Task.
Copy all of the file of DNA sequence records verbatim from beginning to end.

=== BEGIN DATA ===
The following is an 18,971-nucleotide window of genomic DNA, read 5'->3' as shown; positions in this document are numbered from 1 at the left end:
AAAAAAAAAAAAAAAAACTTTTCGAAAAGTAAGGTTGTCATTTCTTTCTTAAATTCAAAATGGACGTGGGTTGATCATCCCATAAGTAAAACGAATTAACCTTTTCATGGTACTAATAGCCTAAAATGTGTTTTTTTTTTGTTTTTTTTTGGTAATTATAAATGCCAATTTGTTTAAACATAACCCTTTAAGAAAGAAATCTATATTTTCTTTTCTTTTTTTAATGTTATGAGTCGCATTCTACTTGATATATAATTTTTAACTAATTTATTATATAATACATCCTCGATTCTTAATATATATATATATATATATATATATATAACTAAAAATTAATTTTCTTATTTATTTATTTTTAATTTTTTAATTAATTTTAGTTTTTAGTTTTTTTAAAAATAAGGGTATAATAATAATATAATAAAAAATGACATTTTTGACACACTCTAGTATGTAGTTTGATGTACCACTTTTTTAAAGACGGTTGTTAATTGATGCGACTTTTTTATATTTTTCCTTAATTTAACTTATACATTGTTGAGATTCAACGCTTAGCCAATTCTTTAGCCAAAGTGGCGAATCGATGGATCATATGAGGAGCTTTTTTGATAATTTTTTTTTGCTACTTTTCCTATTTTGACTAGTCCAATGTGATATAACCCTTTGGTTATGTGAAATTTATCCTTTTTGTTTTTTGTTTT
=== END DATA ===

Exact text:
The following is an 18,971-nucleotide window of genomic DNA, read 5'->3' as shown; positions in this document are numbered from 1 at the left end:
AAAAAAAAAAAAAAAAACTTTTCGAAAAGTAAGGTTGTCATTTCTTTCTTAAATTCAAAATGGACGTGGGTTGATCATCCCATAAGTAAAACGAATTAACCTTTTCATGGTACTAATAGCCTAAAATGTGTTTTTTTTTTGTTTTTTTTTGGTAATTATAAATGCCAATTTGTTTAAACATAACCCTTTAAGAAAGAAATCTATATTTTCTTTTCTTTTTTTAATGTTATGAGTCGCATTCTACTTGATATATAATTTTTAACTAATTTATTATATAATACATCCTCGATTCTTAATATATATATATATATATATATATATATAACTAAAAATTAATTTTCTTATTTATTTATTTTTAATTTTTTAATTAATTTTAGTTTTTAGTTTTTTTAAAAATAAGGGTATAATAATAATATAATAAAAAATGACATTTTTGACACACTCTAGTATGTAGTTTGATGTACCACTTTTTTAAAGACGGTTGTTAATTGATGCGACTTTTTTATATTTTTCCTTAATTTAACTTATACATTGTTGAGATTCAACGCTTAGCCAATTCTTTAGCCAAAGTGGCGAATCGATGGATCATATGAGGAGCTTTTTTGATAATTTTTTTTTGCTACTTTTCCTATTTTGACTAGTCCAATGTGATATAACCCTTTGGTTATGTGAAATTTATCCTTTTTGTTTTTTGTTTT